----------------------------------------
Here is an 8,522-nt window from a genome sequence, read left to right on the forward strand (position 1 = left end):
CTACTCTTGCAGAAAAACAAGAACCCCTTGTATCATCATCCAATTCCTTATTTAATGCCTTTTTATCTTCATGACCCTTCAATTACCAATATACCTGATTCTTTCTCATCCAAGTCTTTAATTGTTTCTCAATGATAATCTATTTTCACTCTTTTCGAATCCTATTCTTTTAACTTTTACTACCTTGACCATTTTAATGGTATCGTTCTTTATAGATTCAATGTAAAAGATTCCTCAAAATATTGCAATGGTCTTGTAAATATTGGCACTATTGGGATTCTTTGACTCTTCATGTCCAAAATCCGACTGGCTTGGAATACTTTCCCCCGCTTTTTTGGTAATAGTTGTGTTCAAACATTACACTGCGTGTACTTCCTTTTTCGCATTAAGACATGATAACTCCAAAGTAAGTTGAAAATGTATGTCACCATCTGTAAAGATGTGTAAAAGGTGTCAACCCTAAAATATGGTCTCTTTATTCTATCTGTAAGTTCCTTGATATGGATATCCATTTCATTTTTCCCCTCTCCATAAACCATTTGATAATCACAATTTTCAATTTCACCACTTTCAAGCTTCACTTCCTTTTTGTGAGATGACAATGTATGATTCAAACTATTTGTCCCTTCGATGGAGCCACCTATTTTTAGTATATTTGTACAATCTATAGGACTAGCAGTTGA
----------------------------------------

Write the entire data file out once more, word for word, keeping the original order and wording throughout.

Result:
Here is an 8,522-nt window from a genome sequence, read left to right on the forward strand (position 1 = left end):
CTACTCTTGCAGAAAAACAAGAACCCCTTGTATCATCATCCAATTCCTTATTTAATGCCTTTTTATCTTCATGACCCTTCAATTACCAATATACCTGATTCTTTCTCATCCAAGTCTTTAATTGTTTCTCAATGATAATCTATTTTCACTCTTTTCGAATCCTATTCTTTTAACTTTTACTACCTTGACCATTTTAATGGTATCGTTCTTTATAGATTCAATGTAAAAGATTCCTCAAAATATTGCAATGGTCTTGTAAATATTGGCACTATTGGGATTCTTTGACTCTTCATGTCCAAAATCCGACTGGCTTGGAATACTTTCCCCCGCTTTTTTGGTAATAGTTGTGTTCAAACATTACACTGCGTGTACTTCCTTTTTCGCATTAAGACATGATAACTCCAAAGTAAGTTGAAAATGTATGTCACCATCTGTAAAGATGTGTAAAAGGTGTCAACCCTAAAATATGGTCTCTTTATTCTATCTGTAAGTTCCTTGATATGGATATCCATTTCATTTTTCCCCTCTCCATAAACCATTTGATAATCACAATTTTCAATTTCACCACTTTCAAGCTTCACTTCCTTTTTGTGAGATGACAATGTATGATTCAAACTATTTGTCCCTTCGATGGAGCCACCTATTTTTAGTATATTTGTACAATCTATAGGACTAGCAGTTGA